On Oct. 16, CPS announced that most students will begin the second quarter of the year at home. In a letter sent to families, CPS said it intends to send pre-K and special education students back into school buildings.
The decision to send the mentioned groups will not be made final until November, Mayor Lightfoot said at a press conference on Oct. 22.
“Should schools reopen, students and staff will notice a variety of new safety measures including health screeners, temperature checks, strict adherence to social distancing, and a requirement to wear face coverings at all times,” said CPS in the reopening letter.
CPS’s goal to have pre-K and special education, or cluster students, first to go back into school buildings is due to these groups’ unique difficulties with remote learning. However, this proposed plan raises concerns given rising COVID-19 cases.
In an email sent to families, CPS expressed that online learning is not working for all students, especially special education students and students enrolled in cluster programs.
According to the Chicago COVID-19 Dashboard, since the beginning of October on a seven-day rolling average, cases rose from 454 to 682.
The CTU demands that the city and mayor come up with a clear plan for how to bring students and staff safely back into each building because some of the special education students, due to their disabilities, are immune-suppressed, as well as teachers who work with the students.
Mayor Lightfoot said during the Oct. 22 press conference that Chicago COVID-19 cases are going up.
“So, folks, we’ve got to do what we know works. Social distancing and wearing a mask, washing your hands,” Lightfoot said during the press conference.
CPS, in the reopening letter, also said that they will prioritize students’ health.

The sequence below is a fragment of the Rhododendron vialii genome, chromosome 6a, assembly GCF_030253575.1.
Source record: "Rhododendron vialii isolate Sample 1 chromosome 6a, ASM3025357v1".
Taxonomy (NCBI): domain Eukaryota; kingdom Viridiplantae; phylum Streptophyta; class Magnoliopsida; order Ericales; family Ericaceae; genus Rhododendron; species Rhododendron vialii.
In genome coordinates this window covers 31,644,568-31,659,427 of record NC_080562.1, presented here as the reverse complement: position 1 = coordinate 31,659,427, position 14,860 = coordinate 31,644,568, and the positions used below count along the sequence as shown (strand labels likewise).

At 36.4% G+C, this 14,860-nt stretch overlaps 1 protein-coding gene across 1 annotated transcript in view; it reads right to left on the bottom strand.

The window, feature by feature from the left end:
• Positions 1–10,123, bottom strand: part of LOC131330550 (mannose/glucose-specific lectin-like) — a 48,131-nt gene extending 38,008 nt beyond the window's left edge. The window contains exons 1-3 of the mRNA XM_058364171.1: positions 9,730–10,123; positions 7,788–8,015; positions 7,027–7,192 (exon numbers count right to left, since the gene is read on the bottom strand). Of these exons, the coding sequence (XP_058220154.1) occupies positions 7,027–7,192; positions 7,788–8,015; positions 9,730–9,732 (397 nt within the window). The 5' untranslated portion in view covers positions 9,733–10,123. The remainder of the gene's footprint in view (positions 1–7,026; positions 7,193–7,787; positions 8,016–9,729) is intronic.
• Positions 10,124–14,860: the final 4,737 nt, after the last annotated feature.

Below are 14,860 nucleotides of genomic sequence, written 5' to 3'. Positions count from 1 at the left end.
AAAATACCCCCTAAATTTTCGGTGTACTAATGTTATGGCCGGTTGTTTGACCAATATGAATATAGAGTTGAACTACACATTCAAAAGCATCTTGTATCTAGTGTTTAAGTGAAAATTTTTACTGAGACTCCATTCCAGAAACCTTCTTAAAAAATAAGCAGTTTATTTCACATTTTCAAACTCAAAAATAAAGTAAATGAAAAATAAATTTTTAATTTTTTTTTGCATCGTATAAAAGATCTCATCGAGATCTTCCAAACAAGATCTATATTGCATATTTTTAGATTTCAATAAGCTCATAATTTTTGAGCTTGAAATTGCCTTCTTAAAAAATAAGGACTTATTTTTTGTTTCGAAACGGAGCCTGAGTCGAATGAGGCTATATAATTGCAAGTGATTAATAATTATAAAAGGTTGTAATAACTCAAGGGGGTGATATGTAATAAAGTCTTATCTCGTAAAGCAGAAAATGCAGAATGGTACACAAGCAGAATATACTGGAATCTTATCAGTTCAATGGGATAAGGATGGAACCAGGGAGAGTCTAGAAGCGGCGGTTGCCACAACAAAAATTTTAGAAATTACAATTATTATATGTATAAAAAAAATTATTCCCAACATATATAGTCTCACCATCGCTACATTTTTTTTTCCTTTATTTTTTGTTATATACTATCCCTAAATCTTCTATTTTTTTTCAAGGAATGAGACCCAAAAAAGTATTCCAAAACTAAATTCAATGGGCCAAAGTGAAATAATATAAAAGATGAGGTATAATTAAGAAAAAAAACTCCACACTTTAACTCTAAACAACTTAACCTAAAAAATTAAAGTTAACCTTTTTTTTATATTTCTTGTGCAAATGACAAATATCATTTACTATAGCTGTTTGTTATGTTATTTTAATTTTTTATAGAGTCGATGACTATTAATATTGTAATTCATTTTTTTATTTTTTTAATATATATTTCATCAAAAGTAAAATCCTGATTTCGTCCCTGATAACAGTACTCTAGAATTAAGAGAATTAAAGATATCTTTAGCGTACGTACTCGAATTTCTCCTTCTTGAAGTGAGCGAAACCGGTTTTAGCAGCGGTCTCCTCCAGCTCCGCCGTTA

“We must explore every possible opportunity to safely bring students back to school,” CPS said in the letter sent to parents and students.
Madison Bryant, Div. 158, President of Lane Buddies, says she believes that it is essential that special education students return to the building.
Lane Buddies is a club at Lane that focuses on building relationships between the students in the cluster program and the rest of the student population.
“I do think it is really important that the special ed kids get back in the building because a lot of the parents rely on that care from the teachers and paraprofessionals during the school day,” Bryant said.
Bryant is also the science teacher assistant in the cluster program. Every morning, she sees the students with special needs struggle with getting on their Google Meet and participating in class due to a lot of students needing assistance getting online. Some families are not fortunate enough to have someone be with the students during their classes, according to Bryant.
“Even then, wearing a mask all day can be very difficult and some of the students have physical disabilities where it would not be safe for them to use a mask or it wouldn’t be safe for them to be around other people,” Bryant said.
Like most students, Bryant does miss being in the building and with the Buddies.
“It’s sad because you don’t get to see all the students, because of technology and schedules and all that, but you do get to see aspects of their personality in the Google Meets,” Bryant said.